We’ve all had those days. You know the ones. When our emotions feel, well, bigger. We might chalk it up to being run down or exhausted. Then trudge through our day hoping to avoid everyone, in it. Have you ever pasted on the ‘I’m fine,’ smile? It feels so wrong, and yet, aren’t we trained to do it? Cheery chit chat, when you’re feeling anything but, is just weird.
There’s a time and a place for everything, but when you’re a recovering addict, stuffing your feelings is dangerous!
Why is it, when I’m not okay, I feel, like I should be? Where did I get this message? We’re not robots. Intellectually, I know it’s perfectly normal to not be okay and yet, my mind still messes with me.
These are the days I tend to be more, inward. Maybe it’s the inner dialogue running in endless, noisy loops that’s really the problem. It goes something like this: Your hair is ugly. Those pants look awful on you. You don’t have time to make your bed. Why is everything so hard? Man I’m tired. Am I walking under water? I don’t want to go to work today. Did I sleep last night?
Uncomfortable emotions are part of our makeup. I know this. I even accept it, on good days. I’ve learned that by avoiding feelings, I get into big trouble. Still, on those rough days, I am so tempted to paste on that smile. It’s almost, second nature.
Thankfully, I have a few good people in my life that I can talk to. I mean really talk, too.
The kind of talk that goes something like this – I’m having a rough day. My brain won’t shut up and I feel like shit.
You have to be careful who you disclose this to. There are two types of responses, you might get back. First is the awkward silence, which leaves you and them, feeling embarrassed. Second, and this one drives me nuts, is when the person I’m talking with tries to fix me. As if me, having a human experience, is somehow strange or shameful. We’re told to cheer up, or practice gratitude. Why? Why should anyone force themselves to feel something, they don’t? Is that even possible?
Let’s face it. Watching someone struggle emotionally, is uncomfortable.
When you encourage someone to feel better, the message you’re sending, is this – the feelings you’re having aren’t good. Pick better ones. Ones that can make us both feel good.
We have hundreds of emotions, but most of us stick to these five.
Not too bad
Strangely enough, these five aren’t feelings, they’re judgements.
When we stop judging the way we feel, we have grown up, emotionally.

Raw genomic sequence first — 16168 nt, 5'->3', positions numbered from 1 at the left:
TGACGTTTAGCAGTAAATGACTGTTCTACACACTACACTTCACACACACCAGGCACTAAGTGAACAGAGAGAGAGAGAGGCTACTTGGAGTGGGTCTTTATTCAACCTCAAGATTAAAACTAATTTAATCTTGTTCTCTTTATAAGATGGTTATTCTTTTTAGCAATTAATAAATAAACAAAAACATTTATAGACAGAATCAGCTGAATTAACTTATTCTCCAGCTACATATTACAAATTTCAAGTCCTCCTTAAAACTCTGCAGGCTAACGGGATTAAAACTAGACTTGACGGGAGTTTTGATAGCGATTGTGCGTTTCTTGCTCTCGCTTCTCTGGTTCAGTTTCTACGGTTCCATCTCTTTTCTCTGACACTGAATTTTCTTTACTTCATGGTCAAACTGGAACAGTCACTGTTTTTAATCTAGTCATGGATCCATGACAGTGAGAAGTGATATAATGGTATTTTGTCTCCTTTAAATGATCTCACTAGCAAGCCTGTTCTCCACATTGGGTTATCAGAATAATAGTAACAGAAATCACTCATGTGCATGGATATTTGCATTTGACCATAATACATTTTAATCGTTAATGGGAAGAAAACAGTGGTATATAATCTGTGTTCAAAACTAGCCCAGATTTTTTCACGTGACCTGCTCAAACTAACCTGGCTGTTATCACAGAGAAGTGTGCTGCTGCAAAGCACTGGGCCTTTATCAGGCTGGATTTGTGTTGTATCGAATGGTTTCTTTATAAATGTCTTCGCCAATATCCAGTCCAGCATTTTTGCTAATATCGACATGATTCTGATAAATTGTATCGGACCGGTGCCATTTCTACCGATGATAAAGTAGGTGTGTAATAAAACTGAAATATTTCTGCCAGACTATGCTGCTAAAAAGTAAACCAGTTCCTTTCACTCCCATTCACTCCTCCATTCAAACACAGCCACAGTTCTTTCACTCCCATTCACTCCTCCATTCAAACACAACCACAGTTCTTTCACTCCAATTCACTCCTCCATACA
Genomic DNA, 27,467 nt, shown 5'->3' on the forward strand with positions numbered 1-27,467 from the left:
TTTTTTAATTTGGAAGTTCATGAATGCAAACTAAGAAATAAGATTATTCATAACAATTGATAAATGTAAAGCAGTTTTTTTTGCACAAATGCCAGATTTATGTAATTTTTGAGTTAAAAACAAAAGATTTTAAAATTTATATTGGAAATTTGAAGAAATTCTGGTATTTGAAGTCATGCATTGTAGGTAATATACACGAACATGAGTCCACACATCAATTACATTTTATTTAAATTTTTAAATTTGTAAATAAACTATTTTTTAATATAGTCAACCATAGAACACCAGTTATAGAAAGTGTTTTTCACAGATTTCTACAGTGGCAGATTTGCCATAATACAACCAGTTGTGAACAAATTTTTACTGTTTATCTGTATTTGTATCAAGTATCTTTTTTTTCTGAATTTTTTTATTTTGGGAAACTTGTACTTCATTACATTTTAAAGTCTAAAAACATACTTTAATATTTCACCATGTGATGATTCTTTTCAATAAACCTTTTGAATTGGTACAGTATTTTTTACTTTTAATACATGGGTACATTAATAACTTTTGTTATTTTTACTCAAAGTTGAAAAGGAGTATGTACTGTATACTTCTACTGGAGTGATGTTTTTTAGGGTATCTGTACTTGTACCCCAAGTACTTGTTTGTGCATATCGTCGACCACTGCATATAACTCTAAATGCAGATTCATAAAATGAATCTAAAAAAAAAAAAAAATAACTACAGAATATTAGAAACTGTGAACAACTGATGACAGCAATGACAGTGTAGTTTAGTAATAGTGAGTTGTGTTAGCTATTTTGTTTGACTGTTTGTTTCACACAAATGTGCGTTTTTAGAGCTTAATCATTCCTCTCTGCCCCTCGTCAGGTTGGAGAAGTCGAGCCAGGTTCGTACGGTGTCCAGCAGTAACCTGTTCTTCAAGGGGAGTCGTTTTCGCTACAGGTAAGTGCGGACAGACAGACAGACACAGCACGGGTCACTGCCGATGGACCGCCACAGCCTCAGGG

Addiction starts as a feelings dis-ease.
Recovering addicts learn early on, how important it is to truthfully, share their feelings. Feelings that aren’t shared or debriefed become actions. These actions can lead to relapse.
I’ve spoken with many addicts who say, “I’m not getting anything out of these meetings.” When asked if they shared, their response was no. Rather than share at the meetings, they stop going. Another scenario is an argument with a family member, or friend. Rather than voice their true feelings, they stuff them and then feel resentful. From there they fall back into old, unhealthy behaviours (isolating, case building and feeling sorry for themselves) and eventually, relapse.
We can only hold our breath for so long, before the fallout happens.
In talking with someone who gets this, someone who is also willing to be real, I learn that my rough day – the brain noise and feeling like shit – are just other words, for shame.
Shame is like taxes. You can pay it down, but it won’t stay gone.
In rehab, I found out I’m shame based.
Shame is different than guilt. Guilt says I made a mistake.
Shame says I am one.
Shame is an emotion and a big fat liar. Emotions are always changing. A rough moment can turn into a bonding experience, when shared with the right person.
Many of us yearn for intimacy. Yet when we’re offered it, we can’t handle it. Intimacy – into me you see, allows us to be vulnerable with one another. It’s a partnership. Not a one way street.
Becoming emotionally fluent is the most difficult task any addict will face, when recovering from addiction. Emotions arrest at the time, using first begins.
You can imagine a forty year old man, who first started using at fourteen. He might look all grown up, but inside, he’s still a scared little kid.
The next time you’re trying to make someone else feel better stop and ask yourself this question. What am I feeling right now?If you’re uncomfortable, chances are you’re not helping the person in front of you. What you’re really doing, is avoiding youremotions.
When you recognize this, it can be a game changer. Instead of trying to fix them, share how difficult it is for you. Now you’re on equal footing. This will bring your relationship to a whole new level.
Recovery is more than just living abstinent free. It’s about healthy relationships. Families can repair much of the damage done, when everyone is willing to communicate on a feelings level.
We all have our answers. Sometimes, we just need someone who will listen, to figure them out.
If you or someone you love needs help, please call this confidential support line assistance. 1 888 614-2379.